by Randy Stapilus and Marty Trillhaase is the reference for the year on Idaho Politics - the people, the districts, the votes, the issues. Written by two of Idaho's most veteran politcal observers.
IDAHO POLITICAL FIELD GUIDE 2014, by Randy Stapilus and Marty Trillhaase; Ridenbaugh Press, Carlton, Oregon. $15.95, available right here or through Amazon.com (softcover)

 
 
without compromise
WITHOUT COMPROMISE is the story of the Idaho State Police, from barely-functioning motor vehicles and hardly-there roads to computer and biotechnology. Kelly Kast has spent years researching the history and interviewing scores of current and former state police, and has emerged with a detailed and engrossing story of Idaho.
WITHOUT COMPROMISE page.

 

Diamondfield
How many copies?
The Old West saw few murder trials more spectacular or misunderstood than of "Diamondfield" Jack Davis. After years of brushes with the noose, Davis was pardoned - though many continued to believe him guilty. Max Black has spent years researching the Diamondfield saga and found startling new evidence never before uncovered - including the weapon and one of the bullets involved in the crime, and important documents - and now sets out the definitive story. Here too is Black's story - how he found key elements, presumed lost forever, of a fabulous Old West story.
See the DIAMONDFIELD page for more.
 

Medimont Reflections Chris Carlson's Medimont Reflections is a followup on his biography of former Idaho Governor Cecil Andrus. This one expands the view, bringing in Carlson's take on Idaho politics, the Northwest energy planning council, environmental issues and much more. The Idaho Statesman: "a pull-back-the-curtain account of his 40 years as a player in public life in Idaho." Available here: $15.95 plus shipping.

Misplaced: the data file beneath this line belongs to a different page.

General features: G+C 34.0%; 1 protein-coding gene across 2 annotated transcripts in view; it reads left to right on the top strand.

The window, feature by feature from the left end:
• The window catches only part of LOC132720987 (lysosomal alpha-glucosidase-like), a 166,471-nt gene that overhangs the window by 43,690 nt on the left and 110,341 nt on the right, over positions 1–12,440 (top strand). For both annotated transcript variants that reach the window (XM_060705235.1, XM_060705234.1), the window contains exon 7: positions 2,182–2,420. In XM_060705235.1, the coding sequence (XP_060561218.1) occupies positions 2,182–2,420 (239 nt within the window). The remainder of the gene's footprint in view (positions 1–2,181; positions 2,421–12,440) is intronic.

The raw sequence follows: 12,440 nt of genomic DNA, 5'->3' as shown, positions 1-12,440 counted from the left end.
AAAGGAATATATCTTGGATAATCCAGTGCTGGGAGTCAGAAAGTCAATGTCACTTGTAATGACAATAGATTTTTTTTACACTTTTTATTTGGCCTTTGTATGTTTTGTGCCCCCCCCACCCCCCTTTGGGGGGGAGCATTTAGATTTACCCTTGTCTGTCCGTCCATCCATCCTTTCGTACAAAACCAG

See the Medimont Reflections page  
 
Idaho 100 NOW IN KINDLE
 
Idaho 100, about the 100 most influential people ever in Idaho, by Randy Stapilus and Martin Peterson is now available. This is the book about to become the talk of the state - who really made Idaho the way it is? NOW AN E-BOOK AVAILABLE THROUGH KINDLE for just $2.99. Or, only $15.95 plus shipping.
 

Idaho 100 by Randy Stapilus and Martin Peterson. Order the Kindle at Amazon.com. For the print edition, order here or at Amazon.


 

    Top-Story-graphic-300x200_topstory8
    Monday mornings on KLIX-AM

    watergates

    ORDER IT HERE or on Amazon.com

    More about this book by Randy Stapilus

    Water rights and water wars: They’re not just a western movie any more. The Water Gates reviews water supplies, uses and rights to use water in all 50 states.242 pages, available from Ridenbaugh Press, $15.95

    intermediary

    ORDER IT HERE or on Amazon.com

    More about this book by Lin Tull Cannell

    At a time when Americans were only exploring what are now western states, William Craig tried to broker peace between native Nez Perces and newcomers from the East. 15 years in the making, this is one of the most dramatic stories of early Northwest history. 242 pages, available from Ridenbaugh Press, $15.95

    Upstream

    ORDER HERE or Amazon.com

    The Snake River Basin Adjudication is one of the largest water adjudications the United States has ever seen, and it may be the most successful. Here's how it happened, from the pages of the SRBA Digest, for 16 years the independent source.

    Paradox Politics

    ORDER HERE or Amazon.com

    After 21 years, a 2nd edition. If you're interested in Idaho politics and never read the original, now's the time. If you've read the original, here's view from now.


    Governing Idaho:
    Politics, People and Power

    by James Weatherby
    and Randy Stapilus
    Caxton Press
    order here

    Outlaw Tales
    of Idaho

    by Randy Stapilus
    Globe-Pequot Press
    order here

    It Happened in Idaho
    by Randy Stapilus
    Globe-Pequot Press
    order here

    Camping Idaho
    by Randy Stapilus
    Globe-Pequot Press
    order here